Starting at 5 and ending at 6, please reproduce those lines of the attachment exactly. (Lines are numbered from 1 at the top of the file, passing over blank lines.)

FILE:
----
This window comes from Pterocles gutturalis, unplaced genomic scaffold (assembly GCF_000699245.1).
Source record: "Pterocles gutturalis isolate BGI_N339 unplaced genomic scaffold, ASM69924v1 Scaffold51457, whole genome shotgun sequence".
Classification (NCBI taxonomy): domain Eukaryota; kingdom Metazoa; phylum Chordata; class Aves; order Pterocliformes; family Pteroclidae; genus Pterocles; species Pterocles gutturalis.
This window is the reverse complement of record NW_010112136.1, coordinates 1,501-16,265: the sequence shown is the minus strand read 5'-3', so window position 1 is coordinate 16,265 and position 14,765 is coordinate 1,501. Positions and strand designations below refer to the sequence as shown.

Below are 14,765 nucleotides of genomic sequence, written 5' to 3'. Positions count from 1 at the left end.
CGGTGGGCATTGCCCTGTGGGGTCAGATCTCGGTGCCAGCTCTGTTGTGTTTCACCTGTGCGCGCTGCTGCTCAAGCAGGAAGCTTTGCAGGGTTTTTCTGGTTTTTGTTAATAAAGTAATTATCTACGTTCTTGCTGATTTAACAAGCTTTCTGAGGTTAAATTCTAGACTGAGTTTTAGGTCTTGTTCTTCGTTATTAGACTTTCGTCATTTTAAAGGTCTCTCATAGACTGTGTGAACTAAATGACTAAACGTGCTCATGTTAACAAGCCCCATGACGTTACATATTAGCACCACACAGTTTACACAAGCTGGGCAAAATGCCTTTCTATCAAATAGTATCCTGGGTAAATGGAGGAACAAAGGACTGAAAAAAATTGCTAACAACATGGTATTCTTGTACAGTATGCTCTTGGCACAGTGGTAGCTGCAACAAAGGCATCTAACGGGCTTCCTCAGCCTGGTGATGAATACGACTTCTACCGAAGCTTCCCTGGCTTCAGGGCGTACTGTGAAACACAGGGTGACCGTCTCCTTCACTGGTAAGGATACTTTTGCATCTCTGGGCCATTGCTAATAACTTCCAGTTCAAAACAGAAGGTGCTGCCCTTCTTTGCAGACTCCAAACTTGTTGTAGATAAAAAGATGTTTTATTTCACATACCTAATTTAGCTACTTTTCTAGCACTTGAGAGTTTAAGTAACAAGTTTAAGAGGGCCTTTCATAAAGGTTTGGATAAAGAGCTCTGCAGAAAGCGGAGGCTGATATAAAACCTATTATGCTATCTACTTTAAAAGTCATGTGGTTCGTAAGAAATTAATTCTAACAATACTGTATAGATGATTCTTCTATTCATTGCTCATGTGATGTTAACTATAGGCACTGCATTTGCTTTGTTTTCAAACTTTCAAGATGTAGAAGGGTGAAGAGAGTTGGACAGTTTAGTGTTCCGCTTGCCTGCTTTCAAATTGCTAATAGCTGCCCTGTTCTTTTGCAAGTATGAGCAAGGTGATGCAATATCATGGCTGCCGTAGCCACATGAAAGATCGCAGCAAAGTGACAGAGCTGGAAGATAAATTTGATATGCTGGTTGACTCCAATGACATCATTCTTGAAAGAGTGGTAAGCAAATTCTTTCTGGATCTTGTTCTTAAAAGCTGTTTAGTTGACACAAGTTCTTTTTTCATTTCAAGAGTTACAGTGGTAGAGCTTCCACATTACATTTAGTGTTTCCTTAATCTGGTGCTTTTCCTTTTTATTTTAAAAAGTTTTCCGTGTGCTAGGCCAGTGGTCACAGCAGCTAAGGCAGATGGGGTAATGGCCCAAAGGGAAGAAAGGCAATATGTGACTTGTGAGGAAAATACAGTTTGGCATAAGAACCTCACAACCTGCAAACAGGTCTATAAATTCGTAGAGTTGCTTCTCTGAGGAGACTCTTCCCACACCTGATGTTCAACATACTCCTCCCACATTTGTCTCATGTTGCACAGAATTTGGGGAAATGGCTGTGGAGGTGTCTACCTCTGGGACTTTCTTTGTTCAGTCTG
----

Below are 14,765 nucleotides of genomic sequence, written 5' to 3'. Positions count from 1 at the left end.
CGGTGGGCATTGCCCTGTGGGGTCAGATCTCGGTGCCAGCTCTGTTGTGTTTCACCTGTGCGCGCTGCTGCTCAAGCAGGAAGCTTTGCAGGGTTTTTCTGGTTTTTGTTAATAAAGTAATTATCTACGTTCTTGCTGATTTAACAAGCTTTCTGAGGTTAAATTCTAGACTGAGTTTTAGGTCTTGTTCTTCGTTATTAGACTTTCGTCATTTTAAAGGTCTCTCATAGACTGTGTGAACTAAATGACTAAACGTGCTCATGTTAACAAGCCCCATGACGTTACATATTAGCACCACACAGTTTACACAAGCTGGGCAAAATGCCTTTCTATCAAATAGTATCCTGGGTAAATGGAGGAACAAAGGACTGAAAAAAATTGCTAACAACATGGTATTCTTGTACAGTATGCTCTTGGCACAGTGGTAGCTGCAACAAAGGCATCTAACGGGCTTCCTCAGCCTGGTGATGAATACGACTTCTACCGAAGCTTCCCTGGCTTCAGGGCGTACTGTGAAACACAGGGTGACCGTCTCCTTCACTGGTAAGGATACTTTTGCATCTCTGGGCCATTGCTAATAACTTCCAGTTCAAAACAGAAGGTGCTGCCCTTCTTTGCAGACTCCAAACTTGTTGTAGATAAAAAGATGTTTTATTTCACATACCTAATTTAGCTACTTTTCTAGCACTTGAGAGTTTAAGTAACAAGTTTAAGAGGGCCTTTCATAAAGGTTTGGATAAAGAGCTCTGCAGAAAGCGGAGGCTGATATAAAACCTATTATGCTATCTACTTTAAAAGTCATGTGGTTCGTAAGAAATTAATTCTAACAATACTGTATAGATGATTCTTCTATTCATTGCTCATGTGATGTTAACTATAGGCACTGCATTTGCTTTGTTTTCAAACTTTCAAGATGTAGAAGGGTGAAGAGAGTTGGACAGTTTAGTGTTCCGCTTGCCTGCTTTCAAATTGCTAATAGCTGCCCTGTTCTTTTGCAAGTATGAGCAAGGTGATGCAATATCATGGCTGCCGTAGCCACATGAAAGATCGCAGCAAAGTGACAGAGCTGGAAGATAAATTTGATATGCTGGTTGACTCCAATGACATCATTCTTGAAAGAGTGGTAAGCAAATTCTTTCTGGATCTTGTTCTTAAAAGCTGTTTAGTTGACACAAGTTCTTTTTTCATTTCAAGAGTTACAGTGGTAGAGCTTCCACATTACATTTAGTGTTTCCTTAATCTGGTGCTTTTCCTTTTTATTTTAAAAAGTTTTCCGTGTGCTAGGCCAGTGGTCACAGCAGCTAAGGCAGATGGGGTAATGGCCCAAAGGGAAGAAAGGCAATATGTGACTTGTGAGGAAAATACAGTTTGGCATAAGAACCTCACAACCTGCAAACAGGTCTATAAATTCGTAGAGTTGCTTCTCTGAGGAGACTCTTCCCACACCTGATGTTCAACATACTCCTCCCACATTTGTCTCATGTTGCACAGAATTTGGGGAAATGGCTGTGGAGGTGTCTACCTCTGGGACTTTCTTTGTTCAGTCTG